Preserving the style on avatars and their original PFP. Case Study: Regulars
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Nov 8, 2023
We converted select characters into VRM format, capturing the 2D aesthetic from their 3D counterparts, inspired by Fernando Botero's paintings
When turning a PFP 2D image into a 3D interoperable avataryou must take some considerations, not only optimization wise to make sure that the avatar is compatible across realms but also to make sure the style is preserved when creating the new parts that are unseen from the single render available.
One of the latest avatars requests we had to adapt to 3D came for a private owner. 3 avatars from the collection Regulars created a pretty interesting challenge: how can we could maintain the unique art style from the 2D image to the VRM model.
To give some context, Regulars are an experimental project focused on online personas, character development, and on-chain assets. And it's a fantastic opportunity to visualize how this unique art style can be transported to full body identities taking as an inspiration the famous Colombian painter, Fernando Botero.
Botero had a very characteristic style which makes him a timeless artist whose paintings won't leave anyone indifferent. His artworks often represent voluminous characters and explosive color palettes. These elements are often used to represent political criticism or humorous scenes, much like Regulars, whose designs are undoubtedly extraordinary.
With everything in mind, our objective was to create a 3D avatar that reflected the faces of the Regulars while we widened to new and unseen areas like the body, taking some references for body shape and painting style from Botero.
Maya or Blender
Step 0: Pre-development
We had a phase in which we took some references from paintings for the body shape and face.
We can appreciate how the painting reflects love not only for the volume, but the body is clearly shaped with spheres, giving a good cohesion across all body parts.
Just as the style shows how the face has very small proportions and the facial features are far apart from each other.
Step 1: High Modeling
We begun our design by sculpting a body that worked for the VRM design, taking the lead with Trisha. As we progressed with her female shape we aimed to keep the round shapes to make a steady connection with the face in the portrait.
For the face, we kept its similarity to the reference as closely as possible.
Adittionally we included some of the creases that Botero added to his models, such as those in the hips and waist. You can compare some of these shapes in Botero’s paintings of the dancing couple.
The hair presented an additional challenge due to the mesh limitation of triangles (tris) in the VRM format when aiming to create an avatar that is optimized for any platform. We decided to model the hair by dividing it in big sections and adding details to those shapes.
After we finished the main body, we had to dress it. For that purpose, we decided to keep the clothes fitted to the body in order to showcase the shapes we had created. As Botero described his works as exploring the “sensuality of form”, we followed through to ensure the style was preserved throughout the entire avatar.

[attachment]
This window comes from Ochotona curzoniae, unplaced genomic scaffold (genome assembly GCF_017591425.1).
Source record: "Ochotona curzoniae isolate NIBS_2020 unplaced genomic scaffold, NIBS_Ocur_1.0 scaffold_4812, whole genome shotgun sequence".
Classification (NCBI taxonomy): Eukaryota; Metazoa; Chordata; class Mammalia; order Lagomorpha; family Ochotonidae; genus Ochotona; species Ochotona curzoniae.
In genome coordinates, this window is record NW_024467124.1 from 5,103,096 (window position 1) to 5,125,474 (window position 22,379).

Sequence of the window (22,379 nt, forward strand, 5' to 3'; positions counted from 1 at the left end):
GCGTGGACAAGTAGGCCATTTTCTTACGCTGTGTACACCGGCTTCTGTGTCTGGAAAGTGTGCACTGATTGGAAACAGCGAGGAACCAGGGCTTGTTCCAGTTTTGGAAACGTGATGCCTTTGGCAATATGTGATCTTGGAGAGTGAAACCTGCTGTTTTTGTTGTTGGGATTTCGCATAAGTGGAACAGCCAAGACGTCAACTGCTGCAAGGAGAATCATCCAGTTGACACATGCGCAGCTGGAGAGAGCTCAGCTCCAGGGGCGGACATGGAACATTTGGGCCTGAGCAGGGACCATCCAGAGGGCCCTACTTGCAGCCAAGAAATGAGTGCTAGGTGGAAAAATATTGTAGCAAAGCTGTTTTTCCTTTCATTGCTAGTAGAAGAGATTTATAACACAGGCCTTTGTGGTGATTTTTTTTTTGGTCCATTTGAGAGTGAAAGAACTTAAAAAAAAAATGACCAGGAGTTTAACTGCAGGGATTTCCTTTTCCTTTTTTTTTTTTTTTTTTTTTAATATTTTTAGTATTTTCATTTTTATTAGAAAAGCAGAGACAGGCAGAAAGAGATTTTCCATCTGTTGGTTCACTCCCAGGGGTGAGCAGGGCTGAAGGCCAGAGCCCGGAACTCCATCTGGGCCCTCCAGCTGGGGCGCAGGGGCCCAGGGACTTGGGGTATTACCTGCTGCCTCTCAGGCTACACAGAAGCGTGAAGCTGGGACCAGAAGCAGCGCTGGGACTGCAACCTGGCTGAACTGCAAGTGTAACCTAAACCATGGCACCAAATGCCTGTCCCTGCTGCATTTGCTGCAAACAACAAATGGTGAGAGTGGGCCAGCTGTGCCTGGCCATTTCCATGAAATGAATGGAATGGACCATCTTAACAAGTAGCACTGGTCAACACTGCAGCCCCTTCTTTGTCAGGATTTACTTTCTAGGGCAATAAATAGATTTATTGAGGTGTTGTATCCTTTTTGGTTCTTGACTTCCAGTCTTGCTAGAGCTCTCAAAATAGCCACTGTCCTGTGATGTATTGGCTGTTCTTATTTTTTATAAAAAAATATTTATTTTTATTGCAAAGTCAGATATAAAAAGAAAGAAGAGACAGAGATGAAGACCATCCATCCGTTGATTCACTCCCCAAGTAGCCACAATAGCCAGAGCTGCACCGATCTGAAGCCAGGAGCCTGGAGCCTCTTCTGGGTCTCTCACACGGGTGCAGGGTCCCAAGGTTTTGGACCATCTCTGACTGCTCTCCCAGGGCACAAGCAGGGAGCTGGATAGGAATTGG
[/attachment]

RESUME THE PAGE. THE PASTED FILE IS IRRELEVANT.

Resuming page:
Step 2: Low resolution & Textures
Once we had the high definition model, we created an optimized version with no more than 10.000 triangles for the entire avatar. We aimed to keep the model as low-poly as possible, allowing it to be used in different platforms and easily carried with you.
Regarding the shader, we chose the PBR (Physically Based Rendering) pipeline. This decision allowed us to keep the lighting data enriched and keep the normal map data when the model received direct lighting. With this, we would put detail on the textures instead of putting it on the model mesh. With the use of the Roughness, Metallic and Occlusion channels we gave the model all the required details to make it look like an art piece, just as the original PFP image.
Step 3: Rigging and Blendshapes
The blendshapes in this project were kept discrete and exaggerated facial expressions were avoided. We aimed to keep the blendshapes realistic since one of the mottos of Regulars is that they are common folks. To fulfill this objective, we limited the expressions to fit within the character’s shape, keeping the mouth relatively small.
Below, you can see the different blendshapes we created for Trisha.
When we approached the rigging process,we used the standardized humanoid rig of the VRM format. However, we made the decision to maintain the same bones, in terms of position, rotation and proportion. This not only to speed up the process but also ensured consistency across different models.
As you can see in the image below, the consistency is maintained between Trisha and Tonya.
In the final works for the rig, we had to pay close attention to the hips, as they have a lot of volume, and there was a risk of the hands ending up inside the pants.
After that, we could play around with the avatar with no issues at all, making her look fabulous and transporting this pipeline to the rest of avatars to be done.
In conclusion, the final result represents a good balance between the native art style of Regulars and the lessons taught by Botero, creating a body that brings this avatar to life anywhere, anytime.
Overall, the process to create this model allowed us to explore a different approach to designing avatars like this and also a fantastic opportunity to delve into the intriguing figure that was Botero.
Passionate about videogames, movies and creatures. Artist by day and superhero at night.